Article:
Comments made during a recent university assembly by Cornell’s president, Martha Pollack, suggest that the response to the disruption of Ann Coulter’s speech last week may ultimately be tepid and dismissive. Her words do not inspire confidence that Cornell will do the right thing and set a clear expectation that free expression and intellectual diversity will be respected on its campus.
While President Pollack said she is “disgusted by the behavior of these students” and noted that they “were warned,” she promised only that “the students will be referred to the Office of Student Conduct. They will decide what the punishments are.” President Pollack should be taking the lead in emphasizing the gravity of the offense and the grave consequences that must follow; instead, she is deflecting responsibility.
Cornell’s procedures state that the students will be referred to a hearing board comprised of three students, one faculty member, and one nonfaculty employee. Is this a sufficient process for dealing with a violation that strikes at the very core of the university? As Ann Coulter observed in her statement on her deplatforming, “the students who prevented me from speaking were not engaging in fiery argument, or any kind of argument at all, but the most anti-intellectual response imaginable: whoopie cushions, screaming, and loud circus music—mocking the very purpose of a university.” University leadership should be prepared to take swift and decisive action in response to such an egregious attack on the institution and its core values. That means expulsion, or at least suspension, of the students guilty of this outrage.
Astonishingly, when asked how to prevent similar disruptions in the future, President Pollack admitted, “I don’t have a good answer to the question of what will deter this in the future. . . . It’s something I think we need to continue to discuss as a community. I think it’s going to take community pressure. I think it’s going to take a real lot of talking about why we have to have free speech.”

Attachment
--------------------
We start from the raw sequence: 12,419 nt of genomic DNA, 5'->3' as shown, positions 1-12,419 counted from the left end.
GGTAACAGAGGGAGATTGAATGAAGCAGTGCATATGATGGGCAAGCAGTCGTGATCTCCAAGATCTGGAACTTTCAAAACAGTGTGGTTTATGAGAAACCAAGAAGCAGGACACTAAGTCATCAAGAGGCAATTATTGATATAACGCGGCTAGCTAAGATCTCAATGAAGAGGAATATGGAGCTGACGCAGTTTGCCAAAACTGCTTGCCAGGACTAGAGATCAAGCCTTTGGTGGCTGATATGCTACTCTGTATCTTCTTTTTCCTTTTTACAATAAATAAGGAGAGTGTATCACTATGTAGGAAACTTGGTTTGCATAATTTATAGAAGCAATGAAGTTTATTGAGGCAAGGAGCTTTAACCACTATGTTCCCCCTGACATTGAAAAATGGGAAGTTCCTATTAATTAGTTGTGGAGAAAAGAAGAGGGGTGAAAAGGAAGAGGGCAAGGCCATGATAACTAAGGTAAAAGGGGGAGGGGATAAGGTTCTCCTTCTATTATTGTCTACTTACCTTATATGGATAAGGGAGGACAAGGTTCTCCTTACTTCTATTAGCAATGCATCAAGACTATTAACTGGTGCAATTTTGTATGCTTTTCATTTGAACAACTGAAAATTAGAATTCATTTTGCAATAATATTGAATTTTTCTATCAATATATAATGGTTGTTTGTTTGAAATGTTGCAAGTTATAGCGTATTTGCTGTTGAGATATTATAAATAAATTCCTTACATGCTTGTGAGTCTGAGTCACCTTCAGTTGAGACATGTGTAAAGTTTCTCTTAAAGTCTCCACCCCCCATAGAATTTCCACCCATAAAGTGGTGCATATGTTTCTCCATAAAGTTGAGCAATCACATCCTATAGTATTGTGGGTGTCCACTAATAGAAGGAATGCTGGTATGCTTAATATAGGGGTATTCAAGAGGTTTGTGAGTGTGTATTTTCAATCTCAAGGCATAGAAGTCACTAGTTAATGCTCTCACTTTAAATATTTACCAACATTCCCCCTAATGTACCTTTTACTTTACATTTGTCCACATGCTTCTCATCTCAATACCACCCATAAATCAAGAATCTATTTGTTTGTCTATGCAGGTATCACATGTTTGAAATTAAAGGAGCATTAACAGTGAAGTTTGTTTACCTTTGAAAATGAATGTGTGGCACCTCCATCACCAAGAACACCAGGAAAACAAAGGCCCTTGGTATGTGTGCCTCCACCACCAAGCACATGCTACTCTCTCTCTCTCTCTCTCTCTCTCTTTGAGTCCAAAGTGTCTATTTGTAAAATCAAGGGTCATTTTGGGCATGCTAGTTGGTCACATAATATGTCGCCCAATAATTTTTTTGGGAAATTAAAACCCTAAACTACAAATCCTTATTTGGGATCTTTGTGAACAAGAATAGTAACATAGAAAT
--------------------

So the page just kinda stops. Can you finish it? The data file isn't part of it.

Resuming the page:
ACTA knows exactly what Cornell should do, and we outline it in our Gold Standard for Freedom of Expression—which we have twice sent to President Pollack. It is also available on our Campus Freedom Initiative website for Cornell.
President Pollack has already talked about free expression. The problem is she does not act. She had the bully pulpit, a perfect opportunity to express a rock-solid commitment to intellectual diversity, civil discourse, and freedom of expression on Cornell’s campus. Instead, she threw up her hands, unable to muster the words when it would have constituted more than lip service and had the most impact. And therein lies the problem.
Cornell must take action to promote a culture of free expression and intellectual diversity on its campus. As a first step, President Pollack should ensure that the students involved are met with serious sanctions as soon as possible. Students who plagiarize properly meet with severe sanctions: Is silencing an invited speaker a lesser affront to the academic community?
Yale University’s storied C. Vann Woodward Report clearly addressed this issue nearly half a century ago: “Disruption of a speech is a very serious offense against the entire University and may appropriately result in suspension or expulsion. Accordingly, one who is alleged to have committed such an offense should be tried before the University-Wide Tribunal. The Tribunal’s jurisdiction should vest upon complaint by the President or Provost. The collective assent of the deans should not be required in cases of this sort.”
Cornell also needs to do much more to promote a culture of free expression and intellectual diversity on its campus. Is it any surprise that some students at a university that has cultivated a monoculture and is continuing to develop new ways to ensure compliance with the reigning campus orthodoxy would have trouble respecting free expression?
In addition to punishing the students and revising its policies for enforcing its Student Code of Conduct, Cornell should:
- Adopt an uncompromising statement on freedom of expression such as the Chicago Principles on Freedom of Expression;
- Establish institutional neutrality on political and social issues (as detailed, for example, in the University of Chicago’s 1967 Kalven Committee Report);
- Make intellectual diversity a stated goal in hiring and admissions; and
- Add a program on free expression to new-student orientation.